Copenhagen Airport the latest Nordic player looking to capitalise on air cargo

Copenhagen Airport (CPH) is the latest Nordic company to reveal plans to expand its cargo operation in response to growth in the region.
The Denmark-based airport has signed an agreement with German developer AXXUS Capital to develop a 20,000 sq m air cargo centre in the eastern part of the airport. The Dkk300m facility is expected to be ready within two years.
The airport said that growth in long-haul operations and bellyhold volumes had created the need for the new facility.
Copenhagen Airport chief commercial officer Peter Krogsgaard said: "Especially on the long-haul intercontinental air routes, belly cargo is a particularly important part of the business.
“This cargo can make up more than 10% of revenue on a route. Today, belly cargo accounts for 40% of the total tonnage at CPH and is up 7% this year. We’re actively working to attract even more long-haul routes, so it’s an important part of our strategy to create a good platform for air cargo at CPH.”
The facility will be built in the remaining vacant space in the airport’s current cargo area and thus have its own direct access to airside.
AXXUS Capital chief executive Markus Wolf said: “The new cargo centre will have state-of-the-art technology and support both automated and manual processes.
"In terms of safety, it will be of the highest standard with separate areas for all safety levels, and there will also be optimal conditions for refrigerated facilities, which are vital for many customers in, for example, the pharmaceutical industry," said Wolf.
"In the coming years, there will be an even greater need for good air cargo facilities for handling the growing cargo volumes to and from China and other places.”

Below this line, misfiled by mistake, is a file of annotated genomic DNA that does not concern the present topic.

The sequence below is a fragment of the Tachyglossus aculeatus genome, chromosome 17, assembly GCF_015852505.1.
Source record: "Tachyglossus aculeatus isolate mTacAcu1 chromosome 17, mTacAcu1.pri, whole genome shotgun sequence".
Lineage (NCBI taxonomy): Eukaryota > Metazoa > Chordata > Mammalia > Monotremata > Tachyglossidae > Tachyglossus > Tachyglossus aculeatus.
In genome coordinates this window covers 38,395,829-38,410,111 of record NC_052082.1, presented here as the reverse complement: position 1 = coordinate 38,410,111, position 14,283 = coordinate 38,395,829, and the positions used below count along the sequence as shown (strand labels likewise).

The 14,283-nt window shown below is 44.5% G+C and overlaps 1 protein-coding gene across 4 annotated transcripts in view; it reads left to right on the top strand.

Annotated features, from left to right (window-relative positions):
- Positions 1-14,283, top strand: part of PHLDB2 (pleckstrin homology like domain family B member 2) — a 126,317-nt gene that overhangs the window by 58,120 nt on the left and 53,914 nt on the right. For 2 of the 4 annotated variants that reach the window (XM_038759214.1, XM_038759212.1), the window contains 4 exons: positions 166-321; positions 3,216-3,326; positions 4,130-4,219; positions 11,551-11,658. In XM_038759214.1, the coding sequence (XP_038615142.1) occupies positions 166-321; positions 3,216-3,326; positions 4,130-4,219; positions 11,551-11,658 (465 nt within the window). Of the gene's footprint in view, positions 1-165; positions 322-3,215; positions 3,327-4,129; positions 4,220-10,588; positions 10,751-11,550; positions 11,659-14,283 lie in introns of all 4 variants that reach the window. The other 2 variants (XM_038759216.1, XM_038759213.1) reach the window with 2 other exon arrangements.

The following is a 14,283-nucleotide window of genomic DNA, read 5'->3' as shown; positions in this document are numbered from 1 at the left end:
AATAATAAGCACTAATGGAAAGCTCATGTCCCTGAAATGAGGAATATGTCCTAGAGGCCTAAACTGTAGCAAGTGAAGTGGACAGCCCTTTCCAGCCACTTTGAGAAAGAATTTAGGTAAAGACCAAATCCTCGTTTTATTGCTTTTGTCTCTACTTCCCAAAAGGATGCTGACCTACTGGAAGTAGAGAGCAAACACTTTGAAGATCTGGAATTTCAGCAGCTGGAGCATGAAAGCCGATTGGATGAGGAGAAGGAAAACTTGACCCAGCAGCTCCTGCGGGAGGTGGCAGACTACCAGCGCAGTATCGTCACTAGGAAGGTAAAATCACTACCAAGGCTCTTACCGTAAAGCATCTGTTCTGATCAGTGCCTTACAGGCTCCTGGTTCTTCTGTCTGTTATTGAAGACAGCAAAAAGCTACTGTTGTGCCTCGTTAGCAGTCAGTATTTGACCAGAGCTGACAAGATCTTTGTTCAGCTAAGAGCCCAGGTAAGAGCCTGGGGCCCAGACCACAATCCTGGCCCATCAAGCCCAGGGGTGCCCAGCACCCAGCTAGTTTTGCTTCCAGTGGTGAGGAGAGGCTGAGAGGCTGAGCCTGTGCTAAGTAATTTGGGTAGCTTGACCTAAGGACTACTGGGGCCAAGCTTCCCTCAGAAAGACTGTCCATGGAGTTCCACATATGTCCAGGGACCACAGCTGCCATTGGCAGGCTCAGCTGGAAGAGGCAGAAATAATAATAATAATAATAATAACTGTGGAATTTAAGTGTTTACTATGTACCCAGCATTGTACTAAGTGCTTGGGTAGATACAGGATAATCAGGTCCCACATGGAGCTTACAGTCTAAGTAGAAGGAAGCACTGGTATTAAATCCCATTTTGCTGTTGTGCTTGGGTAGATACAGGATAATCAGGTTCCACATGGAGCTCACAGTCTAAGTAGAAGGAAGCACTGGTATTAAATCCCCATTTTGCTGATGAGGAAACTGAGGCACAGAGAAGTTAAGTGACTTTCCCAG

Copenhagen Capacity, Greater Copenhagen’s official organisation for investment, promotion and business development, agrees that there is a growing need for air cargo:
Other air cargo businesses based in the Nordic region have been investing – or have announced plans to invest – in new facilities and services, largely to cater for growth in seafood, e-commerce and pharma.
New services from the region are also picking up cargo that would previously have been trucked down to continental airports rather than being flown directly from the region.
Map of new cargo area (in red)

Certain airports in the region boast the shortest geographic route between Europe and Asia, positioning them well to capitalise on any transhipment traffic originating in Europe.
Airport congestion is also less rife in the region than at many continental airports.
Most recently, Finnair Cargo opened its new Cool Nordic centre. Oslo Airport has announced plans for a seafood centre, with more details expected to emerge over the next few months, and Stockholm is looking to expand mail facilities on the back of e-commerce growth.
Longer term, the Swedish airport could move its cargo operation to an new area at the airport and rumours have emerged that the air cargo community in the country will form an official group to improve communication between parties in the supply chain to help deal with the rapid growth.
Freighter operators have also been looking to capitalise on the growth in seafood and have added services to the region. Most recently DHL Global Forwarding announced a round-the-world operation that would call at Oslo airport before heading to Asia.
Also, SAS Cargo has launched a new pharma service.
Figures from Airports Council International highlight the speed of demand growth in the region this year.
According to the airport group, demand at Oslo airport is up 19.8% year on year over the first ten months of 2017, Stockholm has registered a 16% improvement and Helsinki is down 2.7% after a slow start – not helped by teething issues with a Finnair’s new cargo system and pilot training for new aircraft – but in October there was an improvement of 24.6%.
Copenhagen Airport does not disclose its cargo volumes.
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